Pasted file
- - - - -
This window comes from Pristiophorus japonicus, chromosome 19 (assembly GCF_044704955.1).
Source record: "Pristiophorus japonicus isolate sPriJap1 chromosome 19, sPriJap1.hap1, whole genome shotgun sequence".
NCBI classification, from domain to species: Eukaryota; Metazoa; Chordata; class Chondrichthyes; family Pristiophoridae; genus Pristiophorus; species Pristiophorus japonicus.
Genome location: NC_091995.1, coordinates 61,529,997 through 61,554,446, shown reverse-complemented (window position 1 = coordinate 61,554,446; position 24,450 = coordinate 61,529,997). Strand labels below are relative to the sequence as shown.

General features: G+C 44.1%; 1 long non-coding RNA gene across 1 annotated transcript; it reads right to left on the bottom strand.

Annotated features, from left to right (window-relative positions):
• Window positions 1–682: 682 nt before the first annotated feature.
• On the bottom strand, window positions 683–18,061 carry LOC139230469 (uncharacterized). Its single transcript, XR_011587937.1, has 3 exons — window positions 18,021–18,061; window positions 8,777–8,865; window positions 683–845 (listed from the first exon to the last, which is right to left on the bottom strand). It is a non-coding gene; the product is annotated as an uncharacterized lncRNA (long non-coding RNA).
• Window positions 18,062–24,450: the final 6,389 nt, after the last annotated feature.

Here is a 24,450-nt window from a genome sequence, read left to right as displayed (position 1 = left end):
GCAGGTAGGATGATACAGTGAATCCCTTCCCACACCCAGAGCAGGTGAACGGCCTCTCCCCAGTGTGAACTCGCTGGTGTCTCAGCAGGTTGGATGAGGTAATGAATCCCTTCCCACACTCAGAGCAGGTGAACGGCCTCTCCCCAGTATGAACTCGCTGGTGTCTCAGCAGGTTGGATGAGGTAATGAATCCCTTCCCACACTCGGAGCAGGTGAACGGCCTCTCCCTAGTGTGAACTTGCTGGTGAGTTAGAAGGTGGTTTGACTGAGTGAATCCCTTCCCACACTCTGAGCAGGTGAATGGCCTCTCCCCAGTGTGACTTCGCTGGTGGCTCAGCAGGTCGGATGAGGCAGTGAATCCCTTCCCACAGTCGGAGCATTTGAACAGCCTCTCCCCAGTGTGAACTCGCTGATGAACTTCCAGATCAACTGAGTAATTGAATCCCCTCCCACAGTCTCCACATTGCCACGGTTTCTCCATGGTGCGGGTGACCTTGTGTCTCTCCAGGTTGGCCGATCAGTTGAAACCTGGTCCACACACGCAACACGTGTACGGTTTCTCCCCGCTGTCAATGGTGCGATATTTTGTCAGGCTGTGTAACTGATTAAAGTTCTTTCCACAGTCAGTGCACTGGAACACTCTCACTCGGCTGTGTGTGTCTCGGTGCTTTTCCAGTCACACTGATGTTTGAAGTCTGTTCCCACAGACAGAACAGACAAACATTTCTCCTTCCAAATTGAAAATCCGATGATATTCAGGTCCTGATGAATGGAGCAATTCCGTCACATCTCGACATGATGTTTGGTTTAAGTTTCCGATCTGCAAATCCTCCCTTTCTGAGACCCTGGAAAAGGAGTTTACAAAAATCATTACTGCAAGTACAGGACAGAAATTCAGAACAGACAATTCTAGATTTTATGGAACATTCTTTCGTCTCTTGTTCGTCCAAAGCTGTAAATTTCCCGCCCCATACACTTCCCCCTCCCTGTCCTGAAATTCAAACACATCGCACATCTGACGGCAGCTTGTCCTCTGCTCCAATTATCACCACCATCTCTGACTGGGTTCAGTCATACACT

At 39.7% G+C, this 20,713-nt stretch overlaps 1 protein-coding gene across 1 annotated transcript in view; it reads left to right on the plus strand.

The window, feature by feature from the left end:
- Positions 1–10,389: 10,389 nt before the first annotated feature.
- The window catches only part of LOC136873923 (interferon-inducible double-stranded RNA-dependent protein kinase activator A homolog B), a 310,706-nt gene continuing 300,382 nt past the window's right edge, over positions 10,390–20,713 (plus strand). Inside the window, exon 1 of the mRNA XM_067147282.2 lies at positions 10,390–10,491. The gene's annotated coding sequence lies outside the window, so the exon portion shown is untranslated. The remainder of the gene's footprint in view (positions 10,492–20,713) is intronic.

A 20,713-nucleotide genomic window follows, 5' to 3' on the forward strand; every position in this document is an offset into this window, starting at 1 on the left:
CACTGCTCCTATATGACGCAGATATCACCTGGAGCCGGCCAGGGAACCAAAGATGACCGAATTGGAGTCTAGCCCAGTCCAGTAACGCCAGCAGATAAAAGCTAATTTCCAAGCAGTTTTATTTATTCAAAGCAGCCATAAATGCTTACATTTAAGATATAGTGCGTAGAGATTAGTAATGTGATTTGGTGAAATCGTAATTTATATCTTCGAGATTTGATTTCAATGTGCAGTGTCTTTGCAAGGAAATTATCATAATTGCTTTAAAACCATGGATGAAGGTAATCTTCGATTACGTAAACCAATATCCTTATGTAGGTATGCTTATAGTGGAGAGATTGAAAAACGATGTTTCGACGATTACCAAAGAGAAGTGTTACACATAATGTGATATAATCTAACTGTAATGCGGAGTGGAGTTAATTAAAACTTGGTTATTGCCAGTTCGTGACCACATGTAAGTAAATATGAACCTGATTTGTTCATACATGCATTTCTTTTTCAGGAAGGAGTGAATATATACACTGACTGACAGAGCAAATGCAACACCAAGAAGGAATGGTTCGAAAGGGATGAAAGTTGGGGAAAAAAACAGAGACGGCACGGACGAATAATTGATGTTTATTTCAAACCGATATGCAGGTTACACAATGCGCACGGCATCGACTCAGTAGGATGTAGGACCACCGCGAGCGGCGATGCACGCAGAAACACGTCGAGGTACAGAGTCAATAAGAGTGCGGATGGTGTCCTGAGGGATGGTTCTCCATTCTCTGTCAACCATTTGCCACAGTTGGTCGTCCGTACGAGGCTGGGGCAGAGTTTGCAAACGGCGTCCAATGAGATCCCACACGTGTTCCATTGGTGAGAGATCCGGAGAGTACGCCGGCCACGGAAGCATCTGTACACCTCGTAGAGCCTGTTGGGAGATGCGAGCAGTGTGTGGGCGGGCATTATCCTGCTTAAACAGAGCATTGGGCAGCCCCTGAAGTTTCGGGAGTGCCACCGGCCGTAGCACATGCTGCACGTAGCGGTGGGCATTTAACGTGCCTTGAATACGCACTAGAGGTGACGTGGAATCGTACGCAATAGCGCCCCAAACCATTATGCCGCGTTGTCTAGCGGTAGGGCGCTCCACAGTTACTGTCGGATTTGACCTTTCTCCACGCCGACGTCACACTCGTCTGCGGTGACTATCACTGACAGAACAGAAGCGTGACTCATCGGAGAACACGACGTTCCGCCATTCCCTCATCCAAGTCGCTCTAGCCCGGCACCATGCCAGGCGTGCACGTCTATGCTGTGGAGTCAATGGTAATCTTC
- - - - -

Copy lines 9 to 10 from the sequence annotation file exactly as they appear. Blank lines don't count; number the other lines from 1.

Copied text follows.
• Window positions 18,062–24,450: the final 6,389 nt, after the last annotated feature.

Here is a 24,450-nt window from a genome sequence, read left to right as displayed (position 1 = left end):